Do you want to change or “improve” something about yourself so that you can feel worthy of love and acceptance?

Are you trying to convince yourself to love a job or a relationship because you secretly fear you can’t do any better?

If so, you may be using thought work against yourself.

So many people come to this work because they want to change something about themselves or their lives.

By teaching you how to choose what to think and feel on purpose, thought work can be an incredibly powerful tool for growth and change – whether you want to yell at your kids less, be happier in a relationship, make more money at work, or create any other change in your life.

But when you first come to thought work, your thoughts are a mess! And so it’s quite common to use the tools the “wrong” way – by which I mean, against your own self-love and self-interest rather than to support self-loving growth. 

This manifests as one of two patterns – you may be doing either, or both:

  1. Using thought work to change who you are or how you behave so that you can like or love yourself once you’ve been “fixed.”
  2. Using thought work to try and be happier in a situation that you are only staying in because you don’t believe you’re worthy of something else, or you believe there’s a scarcity of what is available to you in the world.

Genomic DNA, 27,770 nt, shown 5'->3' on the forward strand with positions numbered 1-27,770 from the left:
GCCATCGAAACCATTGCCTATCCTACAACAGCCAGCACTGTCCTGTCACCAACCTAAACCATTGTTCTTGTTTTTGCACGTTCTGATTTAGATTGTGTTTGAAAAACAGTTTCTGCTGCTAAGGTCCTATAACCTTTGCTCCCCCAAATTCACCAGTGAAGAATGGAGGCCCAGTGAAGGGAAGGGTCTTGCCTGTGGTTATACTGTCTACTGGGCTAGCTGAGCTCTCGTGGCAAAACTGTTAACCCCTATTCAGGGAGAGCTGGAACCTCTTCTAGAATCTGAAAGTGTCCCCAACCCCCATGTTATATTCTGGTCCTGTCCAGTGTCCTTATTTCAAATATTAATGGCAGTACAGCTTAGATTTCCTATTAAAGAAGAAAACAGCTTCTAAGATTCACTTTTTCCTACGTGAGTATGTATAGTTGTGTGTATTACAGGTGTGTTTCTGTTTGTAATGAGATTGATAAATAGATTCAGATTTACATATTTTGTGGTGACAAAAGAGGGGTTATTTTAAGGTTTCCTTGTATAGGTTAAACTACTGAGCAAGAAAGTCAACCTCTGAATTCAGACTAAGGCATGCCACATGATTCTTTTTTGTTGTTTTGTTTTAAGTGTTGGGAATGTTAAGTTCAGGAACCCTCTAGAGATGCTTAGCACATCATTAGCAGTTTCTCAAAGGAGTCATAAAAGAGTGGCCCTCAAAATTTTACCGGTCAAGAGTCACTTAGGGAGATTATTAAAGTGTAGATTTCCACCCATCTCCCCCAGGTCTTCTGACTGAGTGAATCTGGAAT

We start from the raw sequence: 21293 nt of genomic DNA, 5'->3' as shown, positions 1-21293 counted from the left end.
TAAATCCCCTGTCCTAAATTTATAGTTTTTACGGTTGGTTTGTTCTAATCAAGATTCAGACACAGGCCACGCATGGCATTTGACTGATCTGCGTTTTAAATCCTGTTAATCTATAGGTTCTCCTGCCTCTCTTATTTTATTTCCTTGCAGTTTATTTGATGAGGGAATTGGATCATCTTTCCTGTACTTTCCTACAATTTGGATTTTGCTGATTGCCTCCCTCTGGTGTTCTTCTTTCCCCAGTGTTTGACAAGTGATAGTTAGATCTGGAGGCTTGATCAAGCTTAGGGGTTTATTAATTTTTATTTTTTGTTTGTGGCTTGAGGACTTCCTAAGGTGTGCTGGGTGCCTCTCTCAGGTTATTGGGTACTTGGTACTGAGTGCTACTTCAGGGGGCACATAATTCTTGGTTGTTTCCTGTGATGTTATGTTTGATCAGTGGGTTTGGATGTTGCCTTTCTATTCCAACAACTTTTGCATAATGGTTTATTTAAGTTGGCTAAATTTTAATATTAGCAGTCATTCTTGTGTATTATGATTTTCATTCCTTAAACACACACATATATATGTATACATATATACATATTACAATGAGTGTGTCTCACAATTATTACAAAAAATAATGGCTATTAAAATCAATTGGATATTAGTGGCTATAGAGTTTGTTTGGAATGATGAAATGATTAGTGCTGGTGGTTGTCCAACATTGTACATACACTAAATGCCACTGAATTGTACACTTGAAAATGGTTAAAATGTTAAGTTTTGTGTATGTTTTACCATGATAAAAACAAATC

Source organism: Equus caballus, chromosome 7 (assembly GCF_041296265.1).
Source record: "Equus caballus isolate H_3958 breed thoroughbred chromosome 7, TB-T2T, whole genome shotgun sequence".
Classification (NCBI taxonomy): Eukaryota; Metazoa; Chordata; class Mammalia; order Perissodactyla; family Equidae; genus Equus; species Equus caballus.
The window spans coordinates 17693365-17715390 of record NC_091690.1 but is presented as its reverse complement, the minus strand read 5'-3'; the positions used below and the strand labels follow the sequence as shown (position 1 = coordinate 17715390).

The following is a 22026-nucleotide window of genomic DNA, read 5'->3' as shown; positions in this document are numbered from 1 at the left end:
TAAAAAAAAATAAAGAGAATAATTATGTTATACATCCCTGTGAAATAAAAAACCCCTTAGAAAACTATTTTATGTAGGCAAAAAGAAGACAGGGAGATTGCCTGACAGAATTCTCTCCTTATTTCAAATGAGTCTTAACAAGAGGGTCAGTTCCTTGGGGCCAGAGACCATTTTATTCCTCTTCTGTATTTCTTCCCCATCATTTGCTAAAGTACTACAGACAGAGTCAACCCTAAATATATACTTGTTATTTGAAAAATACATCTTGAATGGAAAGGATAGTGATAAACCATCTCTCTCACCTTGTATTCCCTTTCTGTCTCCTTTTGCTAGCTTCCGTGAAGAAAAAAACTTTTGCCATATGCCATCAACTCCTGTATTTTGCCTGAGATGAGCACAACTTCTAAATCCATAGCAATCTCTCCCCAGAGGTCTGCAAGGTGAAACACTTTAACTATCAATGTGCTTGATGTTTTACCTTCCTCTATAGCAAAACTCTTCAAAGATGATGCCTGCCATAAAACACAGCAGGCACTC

If you can identify with the first approach, you’re not alone.

It’s very common to come to thought work because of a “problem” that you want to fix about yourself.

Let’s say you came to this work because you think you yell at your kids too much and want to learn how to control your temper around them.

In itself, there’s nothing wrong with this goal – and thought work can certainly help you understand why you are yelling and how to process your anger in a different way.

But if your logic is that you think you’re a terrible person and want to change your behavior so you can feel better about yourself, you will limit your progress. You won’t want to actually look at your thoughts because you’re shaming yourself about them, and so you never get to know them well enough to change them.

Thought work is a tool to help you ACCEPT reality before you decide how you want to change it. That includes accepting yourself, wherever you’re at, whatever your current behavior.

So, if you are using thought work against yourself in this way, the solution is to use thought work to work on your self-acceptance NOW – not to wait for your own acceptance until you “fix” yourself.

The surprising truth is that the more you love yourself, the easier it is to achieve a goal or change your behavior. The self-love has to come first. 

Now what about the second category: using thought work to justify or feel more positive about decisions you are making from a place of mental scarcity?

This often stems from a misunderstanding of one of my teachings.